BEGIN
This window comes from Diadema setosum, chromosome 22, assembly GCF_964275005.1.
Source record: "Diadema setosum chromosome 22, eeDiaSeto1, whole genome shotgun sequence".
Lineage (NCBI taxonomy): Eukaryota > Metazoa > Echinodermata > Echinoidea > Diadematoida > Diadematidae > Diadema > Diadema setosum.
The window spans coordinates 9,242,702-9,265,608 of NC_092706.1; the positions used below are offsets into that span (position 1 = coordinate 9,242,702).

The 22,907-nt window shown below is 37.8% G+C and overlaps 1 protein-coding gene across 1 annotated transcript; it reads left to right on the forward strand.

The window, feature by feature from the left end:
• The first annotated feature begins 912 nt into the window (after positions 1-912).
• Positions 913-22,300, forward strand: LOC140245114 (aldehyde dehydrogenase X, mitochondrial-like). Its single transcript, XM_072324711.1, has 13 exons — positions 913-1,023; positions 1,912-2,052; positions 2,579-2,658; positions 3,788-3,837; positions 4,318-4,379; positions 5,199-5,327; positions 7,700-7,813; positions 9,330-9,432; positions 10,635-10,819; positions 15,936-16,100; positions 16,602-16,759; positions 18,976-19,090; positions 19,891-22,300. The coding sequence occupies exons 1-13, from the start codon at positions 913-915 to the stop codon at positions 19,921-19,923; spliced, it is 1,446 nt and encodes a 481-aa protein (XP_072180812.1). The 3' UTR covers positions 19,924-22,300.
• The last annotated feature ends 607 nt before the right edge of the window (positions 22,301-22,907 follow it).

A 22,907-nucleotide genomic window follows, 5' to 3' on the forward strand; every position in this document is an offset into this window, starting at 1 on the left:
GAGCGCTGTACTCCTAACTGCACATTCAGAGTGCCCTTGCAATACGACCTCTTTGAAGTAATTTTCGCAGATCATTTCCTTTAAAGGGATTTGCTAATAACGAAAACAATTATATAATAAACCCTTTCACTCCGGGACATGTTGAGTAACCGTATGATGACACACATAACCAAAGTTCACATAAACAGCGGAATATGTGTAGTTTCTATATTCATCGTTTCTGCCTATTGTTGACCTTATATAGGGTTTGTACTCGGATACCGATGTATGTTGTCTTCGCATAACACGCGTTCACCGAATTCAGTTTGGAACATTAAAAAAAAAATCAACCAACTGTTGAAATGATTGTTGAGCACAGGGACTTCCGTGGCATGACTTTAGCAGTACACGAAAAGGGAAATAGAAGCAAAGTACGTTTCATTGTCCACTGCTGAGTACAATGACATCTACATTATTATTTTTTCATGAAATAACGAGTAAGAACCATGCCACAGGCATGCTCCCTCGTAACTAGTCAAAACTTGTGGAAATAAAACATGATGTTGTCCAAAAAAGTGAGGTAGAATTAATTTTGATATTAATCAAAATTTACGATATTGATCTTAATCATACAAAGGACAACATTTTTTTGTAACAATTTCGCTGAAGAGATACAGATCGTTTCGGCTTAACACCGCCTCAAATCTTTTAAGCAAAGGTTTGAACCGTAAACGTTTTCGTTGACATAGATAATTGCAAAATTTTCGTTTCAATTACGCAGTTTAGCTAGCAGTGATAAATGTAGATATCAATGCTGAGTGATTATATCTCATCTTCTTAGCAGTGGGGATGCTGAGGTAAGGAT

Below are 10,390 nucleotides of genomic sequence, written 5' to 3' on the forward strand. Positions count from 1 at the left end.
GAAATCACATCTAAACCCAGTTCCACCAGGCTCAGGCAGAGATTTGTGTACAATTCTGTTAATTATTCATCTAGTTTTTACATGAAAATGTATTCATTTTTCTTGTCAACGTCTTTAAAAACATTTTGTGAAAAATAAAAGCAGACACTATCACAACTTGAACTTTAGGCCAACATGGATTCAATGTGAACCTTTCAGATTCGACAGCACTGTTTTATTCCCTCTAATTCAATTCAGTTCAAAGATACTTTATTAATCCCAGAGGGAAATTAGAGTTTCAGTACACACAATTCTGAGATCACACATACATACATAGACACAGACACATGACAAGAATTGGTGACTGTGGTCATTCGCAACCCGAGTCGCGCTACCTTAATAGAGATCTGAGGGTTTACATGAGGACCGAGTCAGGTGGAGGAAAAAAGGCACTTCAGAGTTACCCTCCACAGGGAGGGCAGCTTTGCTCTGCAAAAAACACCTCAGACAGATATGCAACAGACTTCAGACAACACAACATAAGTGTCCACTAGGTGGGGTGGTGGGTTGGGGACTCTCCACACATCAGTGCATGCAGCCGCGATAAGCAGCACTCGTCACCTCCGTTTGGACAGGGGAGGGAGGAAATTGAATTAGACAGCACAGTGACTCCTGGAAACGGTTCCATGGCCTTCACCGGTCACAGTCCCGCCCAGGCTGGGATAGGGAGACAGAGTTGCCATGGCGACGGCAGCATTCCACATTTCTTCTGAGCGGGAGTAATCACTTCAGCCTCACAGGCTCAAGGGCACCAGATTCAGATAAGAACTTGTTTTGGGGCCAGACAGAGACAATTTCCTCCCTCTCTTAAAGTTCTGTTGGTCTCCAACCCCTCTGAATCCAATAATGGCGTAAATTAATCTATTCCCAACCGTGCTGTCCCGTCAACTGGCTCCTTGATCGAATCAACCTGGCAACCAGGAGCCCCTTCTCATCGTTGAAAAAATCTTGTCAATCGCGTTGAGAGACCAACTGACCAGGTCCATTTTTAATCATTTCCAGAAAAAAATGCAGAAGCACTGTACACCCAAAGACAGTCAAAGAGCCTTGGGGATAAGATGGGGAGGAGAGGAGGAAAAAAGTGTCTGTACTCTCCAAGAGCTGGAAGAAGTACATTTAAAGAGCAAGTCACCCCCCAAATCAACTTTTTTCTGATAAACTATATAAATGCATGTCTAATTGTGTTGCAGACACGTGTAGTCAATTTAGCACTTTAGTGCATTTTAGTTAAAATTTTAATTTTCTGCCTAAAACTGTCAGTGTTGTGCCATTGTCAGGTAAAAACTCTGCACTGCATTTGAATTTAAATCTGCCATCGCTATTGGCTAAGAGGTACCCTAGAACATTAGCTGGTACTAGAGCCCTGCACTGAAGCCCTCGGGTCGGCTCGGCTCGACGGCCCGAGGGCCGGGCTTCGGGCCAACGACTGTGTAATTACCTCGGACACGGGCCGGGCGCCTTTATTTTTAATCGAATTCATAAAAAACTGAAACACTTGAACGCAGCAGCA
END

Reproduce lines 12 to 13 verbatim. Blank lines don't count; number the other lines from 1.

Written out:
Below are 10,390 nucleotides of genomic sequence, written 5' to 3' on the forward strand. Positions count from 1 at the left end.
GAAATCACATCTAAACCCAGTTCCACCAGGCTCAGGCAGAGATTTGTGTACAATTCTGTTAATTATTCATCTAGTTTTTACATGAAAATGTATTCATTTTTCTTGTCAACGTCTTTAAAAACATTTTGTGAAAAATAAAAGCAGACACTATCACAACTTGAACTTTAGGCCAACATGGATTCAATGTGAACCTTTCAGATTCGACAGCACTGTTTTATTCCCTCTAATTCAATTCAGTTCAAAGATACTTTATTAATCCCAGAGGGAAATTAGAGTTTCAGTACACACAATTCTGAGATCACACATACATACATAGACACAGACACATGACAAGAATTGGTGACTGTGGTCATTCGCAACCCGAGTCGCGCTACCTTAATAGAGATCTGAGGGTTTACATGAGGACCGAGTCAGGTGGAGGAAAAAAGGCACTTCAGAGTTACCCTCCACAGGGAGGGCAGCTTTGCTCTGCAAAAAACACCTCAGACAGATATGCAACAGACTTCAGACAACACAACATAAGTGTCCACTAGGTGGGGTGGTGGGTTGGGGACTCTCCACACATCAGTGCATGCAGCCGCGATAAGCAGCACTCGTCACCTCCGTTTGGACAGGGGAGGGAGGAAATTGAATTAGACAGCACAGTGACTCCTGGAAACGGTTCCATGGCCTTCACCGGTCACAGTCCCGCCCAGGCTGGGATAGGGAGACAGAGTTGCCATGGCGACGGCAGCATTCCACATTTCTTCTGAGCGGGAGTAATCACTTCAGCCTCACAGGCTCAAGGGCACCAGATTCAGATAAGAACTTGTTTTGGGGCCAGACAGAGACAATTTCCTCCCTCTCTTAAAGTTCTGTTGGTCTCCAACCCCTCTGAATCCAATAATGGCGTAAATTAATCTATTCCCAACCGTGCTGTCCCGTCAACTGGCTCCTTGATCGAATCAACCTGGCAACCAGGAGCCCCTTCTCATCGTTGAAAAAATCTTGTCAATCGCGTTGAGAGACCAACTGACCAGGTCCATTTTTAATCATTTCCAGAAAAAAATGCAGAAGCACTGTACACCCAAAGACAGTCAAAGAGCCTTGGGGATAAGATGGGGAGGAGAGGAGGAAAAAAGTGTCTGTACTCTCCAAGAGCTGGAAGAAGTACATTTAAAGAGCAAGTCACCCCCCAAATCAACTTTTTTCTGATAAACTATATAAATGCATGTCTAATTGTGTTGCAGACACGTGTAGTCAATTTAGCACTTTAGTGCATTTTAGTTAAAATTTTAATTTTCTGCCTAAAACTGTCAGTGTTGTGCCATTGTCAGGTAAAAACTCTGCACTGCATTTGAATTTAAATCTGCCATCGCTATTGGCTAAGAGGTACCCTAGAACATTAGCTGGTACTAGAGCCCTGCACTGAAGCCCTCGGGTCGGCTCGGCTCGACGGCCCGAGGGCCGGGCTTCGGGCCAACGACTGTGTAATTACCTCGGACACGGGCCGGGCGCCTTTATTTTTAATCGAATTCATAAAAAACTGAAACACTTGAACGCAGCAGCA